Solitary Islands, multimedia event
Coffs Regional Art Gallery Sat, Aug 31st 4pm[Note: after the show we went into the ABC studios and recorded the poems and songs, see here]
This unusual multimedia initiative celebrates the amazing Solitary Islands Marine Reserve, and those who have strong affinities with the sea here. The pilot occurred at the Bellingen Readers and Writers festival and was very successful; we have new stories, new songs, new prints and two indigenous contributors today.
Whales, sharks, galahs worms, pirates and much more!
My involvement completes a personal circle. I used to work for National Parks and Wildlife and I was the policy officer who drafted the Cabinet Minute for creating the first marine parks in NSW.
Nicola Johnstone, Manager, Solitary Islands Marine Park has recorded 60 odd oral history interviews (some very odd) and Hamish Malcolm, marine biologist, deep sea and deep bluesman suggested art as a way of bringing the stories to the public. He will be playing songs written from the stories with Art Schultz.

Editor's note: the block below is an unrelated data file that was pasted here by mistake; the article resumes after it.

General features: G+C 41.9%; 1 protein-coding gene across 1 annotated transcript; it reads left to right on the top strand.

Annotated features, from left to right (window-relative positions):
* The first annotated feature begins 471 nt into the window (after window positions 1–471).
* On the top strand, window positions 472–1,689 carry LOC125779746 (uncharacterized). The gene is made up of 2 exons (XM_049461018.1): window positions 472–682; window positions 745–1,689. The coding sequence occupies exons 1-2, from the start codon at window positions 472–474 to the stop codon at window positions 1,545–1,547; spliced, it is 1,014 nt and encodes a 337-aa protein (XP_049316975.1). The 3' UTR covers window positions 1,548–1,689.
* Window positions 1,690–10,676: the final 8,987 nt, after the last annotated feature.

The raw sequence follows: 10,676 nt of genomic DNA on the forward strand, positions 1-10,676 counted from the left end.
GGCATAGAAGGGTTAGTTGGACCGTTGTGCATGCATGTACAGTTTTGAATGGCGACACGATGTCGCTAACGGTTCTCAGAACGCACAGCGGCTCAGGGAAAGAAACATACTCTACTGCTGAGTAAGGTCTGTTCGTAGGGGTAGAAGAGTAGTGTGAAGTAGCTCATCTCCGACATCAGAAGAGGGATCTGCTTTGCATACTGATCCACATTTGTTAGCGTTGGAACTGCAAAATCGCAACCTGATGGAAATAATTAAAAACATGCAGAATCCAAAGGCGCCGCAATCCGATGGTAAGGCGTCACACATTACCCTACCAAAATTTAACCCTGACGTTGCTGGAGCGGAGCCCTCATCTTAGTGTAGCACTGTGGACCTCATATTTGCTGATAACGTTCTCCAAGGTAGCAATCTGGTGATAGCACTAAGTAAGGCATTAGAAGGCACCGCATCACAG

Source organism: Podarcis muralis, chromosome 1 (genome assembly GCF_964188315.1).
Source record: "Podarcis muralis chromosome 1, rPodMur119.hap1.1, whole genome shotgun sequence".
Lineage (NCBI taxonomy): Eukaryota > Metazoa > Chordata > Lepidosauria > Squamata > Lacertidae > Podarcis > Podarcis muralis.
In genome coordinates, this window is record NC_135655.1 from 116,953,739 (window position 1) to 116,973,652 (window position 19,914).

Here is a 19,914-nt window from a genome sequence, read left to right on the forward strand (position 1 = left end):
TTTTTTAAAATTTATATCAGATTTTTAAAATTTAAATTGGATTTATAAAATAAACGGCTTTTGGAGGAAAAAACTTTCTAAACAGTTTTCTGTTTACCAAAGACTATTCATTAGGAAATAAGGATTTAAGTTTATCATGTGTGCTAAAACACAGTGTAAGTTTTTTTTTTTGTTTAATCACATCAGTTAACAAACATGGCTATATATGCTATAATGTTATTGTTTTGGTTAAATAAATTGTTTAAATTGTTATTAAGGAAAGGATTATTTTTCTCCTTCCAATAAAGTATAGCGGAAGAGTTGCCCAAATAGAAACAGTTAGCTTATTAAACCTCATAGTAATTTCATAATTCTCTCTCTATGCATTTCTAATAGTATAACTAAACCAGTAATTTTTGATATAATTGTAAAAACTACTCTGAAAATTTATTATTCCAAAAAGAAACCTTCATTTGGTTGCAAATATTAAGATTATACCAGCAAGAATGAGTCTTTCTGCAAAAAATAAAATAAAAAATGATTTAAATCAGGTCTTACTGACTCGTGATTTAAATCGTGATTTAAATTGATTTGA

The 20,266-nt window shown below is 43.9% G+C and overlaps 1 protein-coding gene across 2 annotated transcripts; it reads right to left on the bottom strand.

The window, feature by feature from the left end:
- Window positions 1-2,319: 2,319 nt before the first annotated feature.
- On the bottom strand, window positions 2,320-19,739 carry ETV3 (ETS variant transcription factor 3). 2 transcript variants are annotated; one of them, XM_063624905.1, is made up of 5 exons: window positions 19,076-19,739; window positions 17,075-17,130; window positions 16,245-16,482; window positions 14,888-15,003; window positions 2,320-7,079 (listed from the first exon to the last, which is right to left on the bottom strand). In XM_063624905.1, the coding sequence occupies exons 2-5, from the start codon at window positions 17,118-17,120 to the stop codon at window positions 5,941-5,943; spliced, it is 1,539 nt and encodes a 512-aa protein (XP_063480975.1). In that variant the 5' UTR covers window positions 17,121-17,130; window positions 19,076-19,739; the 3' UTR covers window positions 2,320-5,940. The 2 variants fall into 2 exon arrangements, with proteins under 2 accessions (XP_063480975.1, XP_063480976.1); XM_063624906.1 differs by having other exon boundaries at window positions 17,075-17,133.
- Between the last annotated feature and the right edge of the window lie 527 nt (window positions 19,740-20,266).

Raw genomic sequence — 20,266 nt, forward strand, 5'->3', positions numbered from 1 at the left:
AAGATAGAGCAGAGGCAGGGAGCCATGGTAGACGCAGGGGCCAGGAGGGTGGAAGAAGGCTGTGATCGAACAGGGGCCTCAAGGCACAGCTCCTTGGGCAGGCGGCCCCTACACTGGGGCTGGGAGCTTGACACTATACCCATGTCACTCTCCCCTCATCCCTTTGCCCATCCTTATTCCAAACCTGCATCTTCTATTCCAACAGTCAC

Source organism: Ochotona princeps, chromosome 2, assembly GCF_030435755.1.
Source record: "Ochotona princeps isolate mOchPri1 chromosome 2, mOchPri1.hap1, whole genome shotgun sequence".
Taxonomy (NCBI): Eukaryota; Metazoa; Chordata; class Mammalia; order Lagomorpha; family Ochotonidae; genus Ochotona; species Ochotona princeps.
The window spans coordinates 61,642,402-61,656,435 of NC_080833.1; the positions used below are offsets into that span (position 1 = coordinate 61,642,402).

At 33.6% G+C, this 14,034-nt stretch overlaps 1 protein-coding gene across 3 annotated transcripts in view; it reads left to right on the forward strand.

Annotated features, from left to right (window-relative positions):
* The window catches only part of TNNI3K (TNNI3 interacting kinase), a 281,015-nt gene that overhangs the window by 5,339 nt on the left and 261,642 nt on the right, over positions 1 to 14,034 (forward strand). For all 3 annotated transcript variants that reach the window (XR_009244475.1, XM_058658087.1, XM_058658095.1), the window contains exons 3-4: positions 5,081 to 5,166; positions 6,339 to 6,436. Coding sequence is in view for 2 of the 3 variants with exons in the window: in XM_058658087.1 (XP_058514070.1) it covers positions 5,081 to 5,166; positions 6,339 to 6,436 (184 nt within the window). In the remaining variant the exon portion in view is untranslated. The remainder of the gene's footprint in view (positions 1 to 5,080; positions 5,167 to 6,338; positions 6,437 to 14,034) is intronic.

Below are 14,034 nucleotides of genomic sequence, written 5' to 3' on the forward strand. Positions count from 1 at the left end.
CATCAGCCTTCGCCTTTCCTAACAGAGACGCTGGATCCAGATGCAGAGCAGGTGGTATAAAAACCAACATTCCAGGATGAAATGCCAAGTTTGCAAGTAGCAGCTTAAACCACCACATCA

My poems that are not my poems. I have just tweaked the stories of the people of the Solitaries. It’s a privilege to work with the tales of these men and women which reveal a sense of place and an ecology of relationships.
Poem as told by Rob ‘love the water’ Toyer –
When you anchor in the lagoon at Elizabeth’s Reef and get up of a morning
and if it’s been blowing a big hard north-west all through the night
which it often does out there, and you’ve been sawing on the anchors
and been sitting up there watching to see you’re not dragging anchor
because it’s only fifty yards across and you’d go dry on the reef.
Fifty yards downstream and the gap to get out was only another
fifty yards across and you can’t see at night so you can only get out
day time, you gotta hang in there through the night. You get up
in the morning and can see the evidence, thirteen different wrecks,
so it’s a graveyard, and it’s sort of an eerie feeling if you’ve been
battling the elements all night. Come daylight you see all these things
and say to yourself, “They didn’t manage it, but I did.”